Kohl Christensen, main contender for the Milosky Mettle
We are on a farm. Chickens cluck, dogs bark, tradewinds blow and Kohl is making me a peanut butter and jelly sandwich. He spreads the PB as he speaks. He slices bananas and even adds coconut butter. Kohl is tall, unassuming, moves sleepily and is almost bashful. He is a contender for the Milosky Mettle, not just because he continually catches some of the biggest waves on earth year after year, but because he adds coconut butter. He cares. About me, about the earth, about the people on it. He surfs, farms, and makes a living, but wants these things to mean something. But more than just wanting it, he has the mettle to already live it. We finish our sammies and talk about big waves, Sion, and sustainability as he walks me through his land.
Growing up in Kailua, we don’t really have the biggest waves, so I’d have to drive up to the North Shore for the big stuff until I moved out here. But probably my most memorable, kind of introductory session to big-wave riding was when I was about 17. I drove out by myself after school — and it was actually the day Todd Chesser died, but I didn’t know it at the time — and I paddled out to a beautiful, macking outer reef. The day was just so pristine and gorgeous, but it was a humbling experience, not to mention what happened with Todd.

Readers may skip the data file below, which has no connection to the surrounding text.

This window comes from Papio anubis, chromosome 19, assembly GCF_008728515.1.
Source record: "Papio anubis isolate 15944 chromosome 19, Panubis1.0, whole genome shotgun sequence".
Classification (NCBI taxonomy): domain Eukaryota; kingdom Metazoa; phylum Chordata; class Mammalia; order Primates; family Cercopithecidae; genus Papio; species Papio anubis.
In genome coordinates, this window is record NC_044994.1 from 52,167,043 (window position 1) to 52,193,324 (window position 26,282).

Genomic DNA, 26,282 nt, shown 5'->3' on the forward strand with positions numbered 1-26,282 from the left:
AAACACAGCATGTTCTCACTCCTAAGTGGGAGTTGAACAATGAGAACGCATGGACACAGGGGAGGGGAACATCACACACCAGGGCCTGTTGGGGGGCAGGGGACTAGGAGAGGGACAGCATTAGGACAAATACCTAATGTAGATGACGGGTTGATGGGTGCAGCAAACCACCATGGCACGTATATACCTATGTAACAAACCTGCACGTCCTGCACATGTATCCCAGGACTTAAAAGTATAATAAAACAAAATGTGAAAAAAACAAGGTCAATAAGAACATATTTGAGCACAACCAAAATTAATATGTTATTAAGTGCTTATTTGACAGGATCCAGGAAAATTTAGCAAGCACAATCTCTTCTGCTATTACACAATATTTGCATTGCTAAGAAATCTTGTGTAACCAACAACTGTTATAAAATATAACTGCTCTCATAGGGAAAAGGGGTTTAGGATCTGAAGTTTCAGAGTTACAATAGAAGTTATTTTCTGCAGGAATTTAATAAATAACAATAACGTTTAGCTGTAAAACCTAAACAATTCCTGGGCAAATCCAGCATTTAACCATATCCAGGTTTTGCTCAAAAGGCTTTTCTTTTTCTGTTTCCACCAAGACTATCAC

I knew Sion pretty well. We had a mutual respect for one another and surfed similar-sized waves. We also had our own businesses and worked with our hands, both in construction. We definitely had some amazing surf sessions together over the years and he always impressed me.
I’m a general contractor and I have this solar business. But right now we’re working on doing some off-grid stuff, trying to get clean power to people in Fiji and give some solar education too. It’s fun. When people see they don’t have to put gas in a generator all day to make light, they’re stoked. [Laughs] And it’s cool, hooking up with Patagonia, we can do some cool projects in places where there’s surf, but we’re also there helping people, people who don’t really have the means to get solar.
I got really fortunate to purchase this plot of land I’m living on, turning it into an organic farm. I think my biggest goal in life is to live in a sustainable community, kinda like what I have here where we can all grow are own food to feed ourselves, surf the biggest waves in the world, provide solar to the community and make a living by doing something I believe in.